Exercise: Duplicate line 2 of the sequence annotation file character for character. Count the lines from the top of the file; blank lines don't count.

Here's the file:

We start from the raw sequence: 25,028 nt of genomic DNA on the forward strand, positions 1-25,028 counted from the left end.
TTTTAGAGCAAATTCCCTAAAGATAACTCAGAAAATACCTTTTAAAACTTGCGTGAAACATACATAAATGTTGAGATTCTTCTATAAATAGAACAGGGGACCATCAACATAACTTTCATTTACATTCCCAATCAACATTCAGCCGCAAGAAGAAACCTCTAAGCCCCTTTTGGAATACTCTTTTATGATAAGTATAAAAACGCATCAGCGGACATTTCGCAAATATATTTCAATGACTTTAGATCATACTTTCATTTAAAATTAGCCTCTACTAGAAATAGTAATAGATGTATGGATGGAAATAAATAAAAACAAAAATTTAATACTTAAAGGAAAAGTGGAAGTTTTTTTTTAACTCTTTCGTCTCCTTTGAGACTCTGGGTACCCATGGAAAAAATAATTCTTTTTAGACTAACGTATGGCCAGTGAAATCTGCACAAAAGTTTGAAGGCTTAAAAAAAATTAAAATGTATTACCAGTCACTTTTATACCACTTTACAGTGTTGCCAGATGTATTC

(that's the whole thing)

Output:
TTTTAGAGCAAATTCCCTAAAGATAACTCAGAAAATACCTTTTAAAACTTGCGTGAAACATACATAAATGTTGAGATTCTTCTATAAATAGAACAGGGGACCATCAACATAACTTTCATTTACATTCCCAATCAACATTCAGCCGCAAGAAGAAACCTCTAAGCCCCTTTTGGAATACTCTTTTATGATAAGTATAAAAACGCATCAGCGGACATTTCGCAAATATATTTCAATGACTTTAGATCATACTTTCATTTAAAATTAGCCTCTACTAGAAATAGTAATAGATGTATGGATGGAAATAAATAAAAACAAAAATTTAATACTTAAAGGAAAAGTGGAAGTTTTTTTTTAACTCTTTCGTCTCCTTTGAGACTCTGGGTACCCATGGAAAAAATAATTCTTTTTAGACTAACGTATGGCCAGTGAAATCTGCACAAAAGTTTGAAGGCTTAAAAAAAATTAAAATGTATTACCAGTCACTTTTATACCACTTTACAGTGTTGCCAGATGTATTC